I thought some more about the exercise we did in class “Another word for Donald’s Dreams is ______” Thinking along the lines of “corrective history,” I think it’s really important to consider how Donald’s age plays a role in understanding his history, and thus understanding how to correct it. It kept bothering me why Donald was so reluctant to listen to his father when he talking about how “Donald Duk may be the very last American-born Chinese to believe you have to give up being Chinese to be an American” (Chin 42). His conflict lies within his indentity crisis and as we said in class his double conciousness. However, I do not think Donald would be having this identity crisis if he were not twelve years old. He is on the brink of teenagedom, the Chinese New Year is placing emphasis on his transition to adulthood, he is worried about his sexuality; Donald, to put it lightly, is going throughhhhhh it. All of this transistion makes him fight authority (his teacher and his dad). Donald will not listen to anyone, let alone his father, because he is trying to grasp any sort of identity he can hold onto, and giving into authority of any kind would be to lose his own autonomy. His dreams then are his own way of understanding what everyone is throwing at him from all directions and making sense of it in his own head. In short, it makes it seem like his own idea and that is something Donald can make peace with. The journey that Donald took would not have occured if it were not for his dreams. Thoughts? Interested in what you all think about how critical his age is to his story. I feel like we brushed over that aspect of Donald’s identity.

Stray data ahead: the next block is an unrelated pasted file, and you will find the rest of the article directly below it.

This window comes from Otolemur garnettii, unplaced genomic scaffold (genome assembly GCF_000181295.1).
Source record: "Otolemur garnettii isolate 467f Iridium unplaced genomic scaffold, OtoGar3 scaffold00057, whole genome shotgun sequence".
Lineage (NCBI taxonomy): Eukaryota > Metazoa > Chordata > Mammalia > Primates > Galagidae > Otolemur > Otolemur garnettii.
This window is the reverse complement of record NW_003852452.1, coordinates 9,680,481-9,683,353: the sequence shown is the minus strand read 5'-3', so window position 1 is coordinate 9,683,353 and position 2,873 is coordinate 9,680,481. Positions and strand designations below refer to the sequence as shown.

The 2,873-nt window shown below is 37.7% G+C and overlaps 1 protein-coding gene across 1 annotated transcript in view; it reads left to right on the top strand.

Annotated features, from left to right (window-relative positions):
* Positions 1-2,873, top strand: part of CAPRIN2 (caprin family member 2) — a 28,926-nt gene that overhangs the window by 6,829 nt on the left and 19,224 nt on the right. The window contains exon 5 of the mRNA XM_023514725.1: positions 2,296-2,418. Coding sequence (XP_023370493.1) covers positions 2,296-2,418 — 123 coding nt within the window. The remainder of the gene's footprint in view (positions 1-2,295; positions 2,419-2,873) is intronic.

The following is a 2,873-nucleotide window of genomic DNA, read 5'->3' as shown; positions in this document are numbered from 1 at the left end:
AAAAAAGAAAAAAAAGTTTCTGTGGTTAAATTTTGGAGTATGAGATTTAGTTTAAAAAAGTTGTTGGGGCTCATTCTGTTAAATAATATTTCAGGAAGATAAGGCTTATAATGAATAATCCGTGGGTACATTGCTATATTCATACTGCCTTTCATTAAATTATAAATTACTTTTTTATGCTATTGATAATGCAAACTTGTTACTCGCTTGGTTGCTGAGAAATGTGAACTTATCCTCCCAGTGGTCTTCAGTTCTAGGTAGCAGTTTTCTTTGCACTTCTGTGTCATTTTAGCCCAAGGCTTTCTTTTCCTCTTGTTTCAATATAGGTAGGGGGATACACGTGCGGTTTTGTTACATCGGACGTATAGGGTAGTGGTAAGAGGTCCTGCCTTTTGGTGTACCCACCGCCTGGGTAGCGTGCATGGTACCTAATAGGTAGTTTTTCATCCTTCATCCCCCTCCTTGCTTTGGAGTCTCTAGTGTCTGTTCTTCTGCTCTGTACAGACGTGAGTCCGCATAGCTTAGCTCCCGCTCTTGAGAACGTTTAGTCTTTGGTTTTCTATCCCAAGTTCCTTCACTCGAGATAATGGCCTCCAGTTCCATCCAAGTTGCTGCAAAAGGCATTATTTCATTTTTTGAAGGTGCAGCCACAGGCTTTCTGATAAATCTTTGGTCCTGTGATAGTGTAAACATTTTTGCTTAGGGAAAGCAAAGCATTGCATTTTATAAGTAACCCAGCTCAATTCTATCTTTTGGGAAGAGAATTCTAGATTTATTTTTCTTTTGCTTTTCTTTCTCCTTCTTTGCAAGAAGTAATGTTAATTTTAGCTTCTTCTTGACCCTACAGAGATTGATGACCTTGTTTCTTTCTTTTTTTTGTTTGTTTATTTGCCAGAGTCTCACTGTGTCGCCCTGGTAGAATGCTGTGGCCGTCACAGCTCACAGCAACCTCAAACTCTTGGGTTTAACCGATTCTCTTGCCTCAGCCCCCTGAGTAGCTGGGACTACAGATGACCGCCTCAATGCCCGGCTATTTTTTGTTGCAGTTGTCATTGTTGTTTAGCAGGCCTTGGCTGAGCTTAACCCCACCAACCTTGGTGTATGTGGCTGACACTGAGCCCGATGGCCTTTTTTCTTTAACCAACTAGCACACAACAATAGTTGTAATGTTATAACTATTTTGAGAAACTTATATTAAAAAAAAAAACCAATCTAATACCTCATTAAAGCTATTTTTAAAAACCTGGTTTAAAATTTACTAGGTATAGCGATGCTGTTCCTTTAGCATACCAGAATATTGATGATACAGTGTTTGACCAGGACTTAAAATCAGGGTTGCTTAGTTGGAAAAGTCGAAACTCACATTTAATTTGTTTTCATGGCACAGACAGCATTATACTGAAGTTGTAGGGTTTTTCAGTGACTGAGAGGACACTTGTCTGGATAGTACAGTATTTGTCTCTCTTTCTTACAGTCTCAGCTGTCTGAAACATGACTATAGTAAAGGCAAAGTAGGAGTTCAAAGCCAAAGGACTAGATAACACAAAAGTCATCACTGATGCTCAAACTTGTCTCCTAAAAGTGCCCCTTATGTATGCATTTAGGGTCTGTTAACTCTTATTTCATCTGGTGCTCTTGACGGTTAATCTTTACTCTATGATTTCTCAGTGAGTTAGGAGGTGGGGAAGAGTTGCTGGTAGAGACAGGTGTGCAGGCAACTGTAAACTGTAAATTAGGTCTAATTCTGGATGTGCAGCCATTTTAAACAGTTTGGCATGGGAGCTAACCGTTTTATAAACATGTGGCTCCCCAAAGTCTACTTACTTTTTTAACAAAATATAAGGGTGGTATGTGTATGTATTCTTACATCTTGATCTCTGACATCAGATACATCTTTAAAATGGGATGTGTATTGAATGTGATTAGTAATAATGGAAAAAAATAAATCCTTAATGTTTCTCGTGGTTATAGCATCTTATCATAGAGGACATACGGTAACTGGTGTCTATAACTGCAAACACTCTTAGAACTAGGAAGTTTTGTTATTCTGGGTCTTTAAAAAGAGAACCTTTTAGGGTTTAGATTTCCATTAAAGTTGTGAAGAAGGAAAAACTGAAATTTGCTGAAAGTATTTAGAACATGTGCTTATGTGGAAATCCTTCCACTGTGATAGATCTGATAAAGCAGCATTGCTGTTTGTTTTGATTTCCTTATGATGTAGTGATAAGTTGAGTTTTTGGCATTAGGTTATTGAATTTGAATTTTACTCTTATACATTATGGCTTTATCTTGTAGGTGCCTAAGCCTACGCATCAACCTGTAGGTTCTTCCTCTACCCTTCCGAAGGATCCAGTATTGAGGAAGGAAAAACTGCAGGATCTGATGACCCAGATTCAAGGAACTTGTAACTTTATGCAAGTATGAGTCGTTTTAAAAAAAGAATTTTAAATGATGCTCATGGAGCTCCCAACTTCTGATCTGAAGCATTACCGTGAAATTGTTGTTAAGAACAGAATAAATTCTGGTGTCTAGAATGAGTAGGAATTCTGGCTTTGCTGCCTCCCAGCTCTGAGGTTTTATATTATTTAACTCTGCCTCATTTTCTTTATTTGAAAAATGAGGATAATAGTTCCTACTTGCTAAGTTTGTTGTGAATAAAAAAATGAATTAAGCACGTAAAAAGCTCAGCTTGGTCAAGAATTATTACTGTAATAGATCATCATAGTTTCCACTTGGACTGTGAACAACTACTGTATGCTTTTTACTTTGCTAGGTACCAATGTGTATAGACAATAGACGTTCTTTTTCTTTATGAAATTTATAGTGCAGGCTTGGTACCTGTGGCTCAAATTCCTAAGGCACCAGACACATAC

More on dreams